Military blimp that got loose over Pennsylvania has been grounded

This is an archived article and the information in the article may be outdated. Please look at the time stamp on the story to see when it was last updated.

BLOOMBERG, Pa.— A blimp associated with NORAD’s surveillance of the East Coast that became untethered from its mooring in Maryland Wednesday morning and floated over Pennsylvania has landed, according to Pennsylvania State Police, WNEP reports.

No one was injured, but as many as 24,000 lost power. A cable connected to the untethered JLENS blimp dragged along the ground in Bloomsburg, Pennsylvania, and caused massive power outages, Columbia County Department of Public Safety Director Fred Hunsinger said.

Two F-16s scrambled from the New Jersey National Guard tracked the JLENS aerostat, a Pentagon official said, after the aircraft came loose from its mooring station in Aberdeen Proving Ground, Maryland, just outside of Washington.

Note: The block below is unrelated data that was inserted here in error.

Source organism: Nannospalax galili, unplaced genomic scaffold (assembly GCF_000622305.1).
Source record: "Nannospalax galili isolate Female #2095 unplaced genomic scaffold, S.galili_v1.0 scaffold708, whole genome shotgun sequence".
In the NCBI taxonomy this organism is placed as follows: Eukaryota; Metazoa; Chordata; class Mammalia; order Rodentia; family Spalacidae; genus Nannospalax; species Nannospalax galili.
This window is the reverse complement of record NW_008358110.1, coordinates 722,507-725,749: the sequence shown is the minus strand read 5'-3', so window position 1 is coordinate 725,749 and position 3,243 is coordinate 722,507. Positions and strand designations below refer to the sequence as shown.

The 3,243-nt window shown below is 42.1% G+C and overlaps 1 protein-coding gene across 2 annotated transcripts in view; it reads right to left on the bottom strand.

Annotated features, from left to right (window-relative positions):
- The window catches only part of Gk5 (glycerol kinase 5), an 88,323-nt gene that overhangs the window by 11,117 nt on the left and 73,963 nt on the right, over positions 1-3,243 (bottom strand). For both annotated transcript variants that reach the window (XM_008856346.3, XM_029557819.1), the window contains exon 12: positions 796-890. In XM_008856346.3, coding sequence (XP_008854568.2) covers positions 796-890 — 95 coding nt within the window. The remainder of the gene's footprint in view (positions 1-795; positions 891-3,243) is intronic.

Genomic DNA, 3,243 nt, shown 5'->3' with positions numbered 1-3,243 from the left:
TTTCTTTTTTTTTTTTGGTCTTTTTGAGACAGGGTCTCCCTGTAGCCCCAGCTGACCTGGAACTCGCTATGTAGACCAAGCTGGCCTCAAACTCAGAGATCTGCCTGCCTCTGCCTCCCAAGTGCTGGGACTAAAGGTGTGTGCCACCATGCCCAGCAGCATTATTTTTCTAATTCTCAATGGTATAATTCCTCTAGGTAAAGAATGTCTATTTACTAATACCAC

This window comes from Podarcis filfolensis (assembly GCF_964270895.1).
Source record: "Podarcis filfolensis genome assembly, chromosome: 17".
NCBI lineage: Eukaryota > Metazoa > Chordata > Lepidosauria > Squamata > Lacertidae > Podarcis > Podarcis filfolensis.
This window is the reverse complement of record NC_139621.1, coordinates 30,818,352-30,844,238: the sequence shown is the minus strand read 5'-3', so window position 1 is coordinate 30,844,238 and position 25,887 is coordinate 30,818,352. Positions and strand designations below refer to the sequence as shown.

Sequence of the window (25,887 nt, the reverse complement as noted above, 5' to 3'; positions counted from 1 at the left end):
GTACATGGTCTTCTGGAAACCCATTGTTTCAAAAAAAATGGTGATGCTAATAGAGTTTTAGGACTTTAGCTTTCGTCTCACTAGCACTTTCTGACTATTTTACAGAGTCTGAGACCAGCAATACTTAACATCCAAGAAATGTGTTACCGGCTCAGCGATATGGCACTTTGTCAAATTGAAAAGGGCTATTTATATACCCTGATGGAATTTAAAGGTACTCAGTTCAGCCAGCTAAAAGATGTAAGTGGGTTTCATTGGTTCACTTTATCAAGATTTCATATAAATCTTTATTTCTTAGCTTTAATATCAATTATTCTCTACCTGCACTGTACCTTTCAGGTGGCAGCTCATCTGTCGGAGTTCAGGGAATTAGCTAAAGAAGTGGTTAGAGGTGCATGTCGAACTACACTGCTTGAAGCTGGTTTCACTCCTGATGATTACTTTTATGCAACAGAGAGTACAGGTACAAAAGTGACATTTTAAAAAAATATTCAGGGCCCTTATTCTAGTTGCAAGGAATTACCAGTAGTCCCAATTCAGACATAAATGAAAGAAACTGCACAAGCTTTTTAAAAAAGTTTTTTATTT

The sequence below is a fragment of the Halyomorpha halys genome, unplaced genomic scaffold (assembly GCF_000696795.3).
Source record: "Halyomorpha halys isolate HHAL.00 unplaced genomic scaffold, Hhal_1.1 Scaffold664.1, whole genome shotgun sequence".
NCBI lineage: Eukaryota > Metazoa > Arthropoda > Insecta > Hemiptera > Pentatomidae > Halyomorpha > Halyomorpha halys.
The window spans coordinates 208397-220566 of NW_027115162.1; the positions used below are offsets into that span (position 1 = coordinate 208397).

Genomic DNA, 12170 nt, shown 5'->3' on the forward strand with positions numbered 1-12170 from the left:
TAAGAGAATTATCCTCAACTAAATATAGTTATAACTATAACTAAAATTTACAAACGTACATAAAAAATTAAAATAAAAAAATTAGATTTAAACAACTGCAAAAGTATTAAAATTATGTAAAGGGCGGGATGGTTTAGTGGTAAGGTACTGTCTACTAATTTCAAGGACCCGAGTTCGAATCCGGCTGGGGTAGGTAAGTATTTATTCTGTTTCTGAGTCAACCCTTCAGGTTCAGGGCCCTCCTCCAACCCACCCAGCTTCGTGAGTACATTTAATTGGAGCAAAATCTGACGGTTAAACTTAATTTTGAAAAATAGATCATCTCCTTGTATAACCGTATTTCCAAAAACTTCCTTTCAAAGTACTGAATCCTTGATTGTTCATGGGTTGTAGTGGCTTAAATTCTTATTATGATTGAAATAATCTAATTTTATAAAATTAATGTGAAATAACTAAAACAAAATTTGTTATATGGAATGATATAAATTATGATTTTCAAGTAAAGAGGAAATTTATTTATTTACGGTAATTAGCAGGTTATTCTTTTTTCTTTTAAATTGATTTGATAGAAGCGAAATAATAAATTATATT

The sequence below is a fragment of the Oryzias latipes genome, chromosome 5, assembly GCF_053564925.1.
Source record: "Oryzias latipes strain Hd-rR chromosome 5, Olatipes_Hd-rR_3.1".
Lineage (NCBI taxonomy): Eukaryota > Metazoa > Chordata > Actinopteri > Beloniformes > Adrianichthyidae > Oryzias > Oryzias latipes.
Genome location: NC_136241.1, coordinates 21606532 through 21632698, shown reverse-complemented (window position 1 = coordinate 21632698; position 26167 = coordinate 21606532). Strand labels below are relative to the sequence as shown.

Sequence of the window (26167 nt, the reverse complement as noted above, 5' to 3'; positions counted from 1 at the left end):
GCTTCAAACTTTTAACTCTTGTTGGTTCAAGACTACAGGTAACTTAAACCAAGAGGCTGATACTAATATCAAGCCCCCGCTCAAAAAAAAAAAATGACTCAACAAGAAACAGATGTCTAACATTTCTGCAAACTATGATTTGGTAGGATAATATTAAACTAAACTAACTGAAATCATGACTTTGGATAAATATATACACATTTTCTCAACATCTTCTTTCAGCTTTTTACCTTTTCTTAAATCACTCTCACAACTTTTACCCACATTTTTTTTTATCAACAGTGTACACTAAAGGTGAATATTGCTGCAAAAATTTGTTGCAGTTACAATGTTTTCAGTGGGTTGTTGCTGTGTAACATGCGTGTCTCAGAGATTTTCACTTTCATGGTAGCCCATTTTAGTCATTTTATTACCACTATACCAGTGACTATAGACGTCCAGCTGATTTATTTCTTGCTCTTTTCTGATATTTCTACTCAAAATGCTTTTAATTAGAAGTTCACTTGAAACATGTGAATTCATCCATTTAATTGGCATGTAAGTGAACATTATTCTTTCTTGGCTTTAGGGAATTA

Credit: WNEP

Credit: WNEP

JLENS, which is short for Joint Land Attack Cruise Missile Defense Elevated Netted Sensor System, is a system of two aerostats, or tethered airships, that float 10,000 feet in the air. The helium-filled aerostats, each nearly as long as a football field, carry powerful radars that can protect a territory roughly the size of Texas from airborne threats.

They provide 360 degrees of defensive radar coverage and can detect and track objects like missiles and manned and unmanned aircraft from up to 340 miles away.

JLENS can also remain aloft and operational for up to 30 days at a time.

Shortly news broke about the blimp, Pennsylvania Gov. Tom Wolf said state officials were “closely monitoring” the situation.

“The Governor’s Office is in communication with the Pennsylvania Emergency Management Agency, the Pennsylvania State Police, the National Guard, and the appropriate authorities with the federal government,” the statement said.

Raytheon, which produces the aircraft, described the likelihood that the tether would break as “very small.”

“The chance of that happening is very small because the tether is made of Vectran and has withstood storms in excess of 100 knots,” the Raytheon website states. “However, in the unlikely event it does happen, there are a number of procedures and systems in place which are designed to bring the aerostat down in a safe manner.”